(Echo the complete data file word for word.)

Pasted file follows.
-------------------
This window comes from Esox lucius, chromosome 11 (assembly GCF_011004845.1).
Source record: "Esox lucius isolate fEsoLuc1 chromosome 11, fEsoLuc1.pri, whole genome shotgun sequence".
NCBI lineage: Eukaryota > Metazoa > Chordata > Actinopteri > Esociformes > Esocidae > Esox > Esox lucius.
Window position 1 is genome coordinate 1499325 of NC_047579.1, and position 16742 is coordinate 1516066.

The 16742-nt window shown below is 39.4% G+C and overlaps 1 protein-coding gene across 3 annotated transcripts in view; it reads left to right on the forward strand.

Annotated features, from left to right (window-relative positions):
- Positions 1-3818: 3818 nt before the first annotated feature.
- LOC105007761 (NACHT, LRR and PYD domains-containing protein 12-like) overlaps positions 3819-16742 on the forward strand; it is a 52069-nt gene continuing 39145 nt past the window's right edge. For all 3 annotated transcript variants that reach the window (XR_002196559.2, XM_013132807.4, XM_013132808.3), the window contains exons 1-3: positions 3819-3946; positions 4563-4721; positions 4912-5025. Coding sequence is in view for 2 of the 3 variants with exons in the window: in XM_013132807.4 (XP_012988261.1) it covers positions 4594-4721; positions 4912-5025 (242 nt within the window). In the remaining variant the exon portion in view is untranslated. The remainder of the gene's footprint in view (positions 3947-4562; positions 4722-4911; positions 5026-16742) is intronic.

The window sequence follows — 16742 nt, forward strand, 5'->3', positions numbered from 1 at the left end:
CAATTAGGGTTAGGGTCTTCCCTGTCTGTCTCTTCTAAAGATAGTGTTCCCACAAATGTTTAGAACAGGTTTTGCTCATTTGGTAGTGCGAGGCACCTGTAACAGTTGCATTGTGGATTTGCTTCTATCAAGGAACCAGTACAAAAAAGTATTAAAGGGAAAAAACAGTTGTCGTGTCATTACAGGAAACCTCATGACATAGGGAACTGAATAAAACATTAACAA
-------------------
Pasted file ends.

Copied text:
This window comes from Esox lucius, chromosome 11 (assembly GCF_011004845.1).
Source record: "Esox lucius isolate fEsoLuc1 chromosome 11, fEsoLuc1.pri, whole genome shotgun sequence".
NCBI lineage: Eukaryota > Metazoa > Chordata > Actinopteri > Esociformes > Esocidae > Esox > Esox lucius.
Window position 1 is genome coordinate 1499325 of NC_047579.1, and position 16742 is coordinate 1516066.

The 16742-nt window shown below is 39.4% G+C and overlaps 1 protein-coding gene across 3 annotated transcripts in view; it reads left to right on the forward strand.

Annotated features, from left to right (window-relative positions):
- Positions 1-3818: 3818 nt before the first annotated feature.
- LOC105007761 (NACHT, LRR and PYD domains-containing protein 12-like) overlaps positions 3819-16742 on the forward strand; it is a 52069-nt gene continuing 39145 nt past the window's right edge. For all 3 annotated transcript variants that reach the window (XR_002196559.2, XM_013132807.4, XM_013132808.3), the window contains exons 1-3: positions 3819-3946; positions 4563-4721; positions 4912-5025. Coding sequence is in view for 2 of the 3 variants with exons in the window: in XM_013132807.4 (XP_012988261.1) it covers positions 4594-4721; positions 4912-5025 (242 nt within the window). In the remaining variant the exon portion in view is untranslated. The remainder of the gene's footprint in view (positions 3947-4562; positions 4722-4911; positions 5026-16742) is intronic.

The window sequence follows — 16742 nt, forward strand, 5'->3', positions numbered from 1 at the left end:
CAATTAGGGTTAGGGTCTTCCCTGTCTGTCTCTTCTAAAGATAGTGTTCCCACAAATGTTTAGAACAGGTTTTGCTCATTTGGTAGTGCGAGGCACCTGTAACAGTTGCATTGTGGATTTGCTTCTATCAAGGAACCAGTACAAAAAAGTATTAAAGGGAAAAAACAGTTGTCGTGTCATTACAGGAAACCTCATGACATAGGGAACTGAATAAAACATTAACAA